Story at a glance
- Philonise Floyd, the brother of George Floyd, spoke at the U.N. Human Rights Council meeting.
- He called for an investigation into U.S. police departments following his brother’s death in police custody.
Philonise Floyd, the brother of the late George Floyd, whose death has catalyzed civil rights protests everywhere from Los Angeles to Berlin, called on the top U.N. human rights oversight body to probe into racism and police brutality in the U.S.
Reuters reports that Floyd addressed the Geneva panel via video chat, saying “The way you saw my brother tortured and murdered on camera is the way black people are treated by police in America.” His brother, George, an unarmed black man, died after a Minneapolis police officer kneeled on his neck for nearly nine minutes while being arrested for a nonviolent offense.
His death, along with those of Ahmaud Arbery and Breonna Taylor, two other black Americans, has revitalized the Black Lives Matter movement, bringing an unprecedented amount of demonstrators to protests, which has given way to clashes between demonstrators and police.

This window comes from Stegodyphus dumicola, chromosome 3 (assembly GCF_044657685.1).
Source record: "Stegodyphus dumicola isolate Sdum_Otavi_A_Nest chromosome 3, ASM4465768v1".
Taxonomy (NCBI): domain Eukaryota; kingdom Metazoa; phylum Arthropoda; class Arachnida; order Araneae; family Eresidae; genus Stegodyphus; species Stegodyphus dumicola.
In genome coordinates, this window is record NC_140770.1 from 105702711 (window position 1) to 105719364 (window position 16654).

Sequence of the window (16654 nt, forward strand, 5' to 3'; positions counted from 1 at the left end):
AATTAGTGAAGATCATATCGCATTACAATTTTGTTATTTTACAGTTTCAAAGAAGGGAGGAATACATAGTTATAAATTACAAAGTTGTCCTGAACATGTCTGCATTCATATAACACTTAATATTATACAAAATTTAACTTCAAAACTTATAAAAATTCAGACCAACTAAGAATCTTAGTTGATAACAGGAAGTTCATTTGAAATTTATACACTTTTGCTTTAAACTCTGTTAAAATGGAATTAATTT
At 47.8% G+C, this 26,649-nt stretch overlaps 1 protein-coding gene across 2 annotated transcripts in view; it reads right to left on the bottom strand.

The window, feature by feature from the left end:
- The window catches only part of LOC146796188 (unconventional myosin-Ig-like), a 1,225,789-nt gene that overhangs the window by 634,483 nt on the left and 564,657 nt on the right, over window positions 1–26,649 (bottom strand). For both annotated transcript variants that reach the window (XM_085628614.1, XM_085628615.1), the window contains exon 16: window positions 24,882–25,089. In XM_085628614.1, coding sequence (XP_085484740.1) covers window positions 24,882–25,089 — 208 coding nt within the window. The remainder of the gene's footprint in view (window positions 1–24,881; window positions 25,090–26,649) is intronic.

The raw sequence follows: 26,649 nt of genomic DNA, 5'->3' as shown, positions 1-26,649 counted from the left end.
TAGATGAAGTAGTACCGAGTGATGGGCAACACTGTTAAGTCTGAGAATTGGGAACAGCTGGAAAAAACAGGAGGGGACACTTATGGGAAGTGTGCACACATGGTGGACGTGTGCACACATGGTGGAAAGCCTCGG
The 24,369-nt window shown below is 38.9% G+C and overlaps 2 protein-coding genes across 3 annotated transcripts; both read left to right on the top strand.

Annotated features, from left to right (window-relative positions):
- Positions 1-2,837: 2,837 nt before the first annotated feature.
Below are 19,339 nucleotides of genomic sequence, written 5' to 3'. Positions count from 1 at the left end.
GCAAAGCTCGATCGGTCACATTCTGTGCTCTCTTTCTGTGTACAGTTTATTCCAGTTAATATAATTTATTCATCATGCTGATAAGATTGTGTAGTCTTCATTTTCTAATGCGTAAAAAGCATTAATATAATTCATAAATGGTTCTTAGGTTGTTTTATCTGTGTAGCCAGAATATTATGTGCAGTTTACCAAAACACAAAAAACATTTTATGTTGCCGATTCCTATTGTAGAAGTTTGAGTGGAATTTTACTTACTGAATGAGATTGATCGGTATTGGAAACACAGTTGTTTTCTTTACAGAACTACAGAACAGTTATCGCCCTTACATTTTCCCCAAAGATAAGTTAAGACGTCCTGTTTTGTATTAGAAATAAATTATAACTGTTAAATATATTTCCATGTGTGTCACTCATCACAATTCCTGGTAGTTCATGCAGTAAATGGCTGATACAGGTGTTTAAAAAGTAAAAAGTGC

BREAKING NEWS ABOUT THE GEORGE FLOYD CASE
“I hope that you will consider establishing an independent commission of inquiry to investigate police killings of black people in America, and the violence used against peaceful protesters,” Philonise Floyd told the U.N.’s Human Rights Council on Wednesday. “You in the United Nations are your brothers’ and sisters’ keepers in America, and you have the power to help us get justice for my brother George Floyd.”
The Human Rights Council (HRC) was convened at the request of African countries, whose officials are raising awareness of institutional racism and the systemic violence and discrimination it breeds. Ambassador Leopold Ismael Samba, of the Central African Republic, urged all governments to take action against police brutality.
Reuters also notes that activists said U.S. officials lobbied African government officials to revise the draft of their proposal to exclude the U.S. from being specifically named. The U.S. quit the council two years ago and does not attend meetings.
The text currently requests that the office of the U.N. High Commissioner for Human Rights, Michelle Bachelet, “establish the facts and circumstances relating to systemic racism” and practices of excessive force.
The proposal requests the panel reconvene to discuss the results in a year.
Bachelet recommended an investigation into excessive use of force.
“Black lives matter. Indigenous lives matter. The lives of people of colour matter. All human beings are born equal in dignity and rights,” she said.
READ MORE ABOUT THE GEORGE FLOYD PROTESTS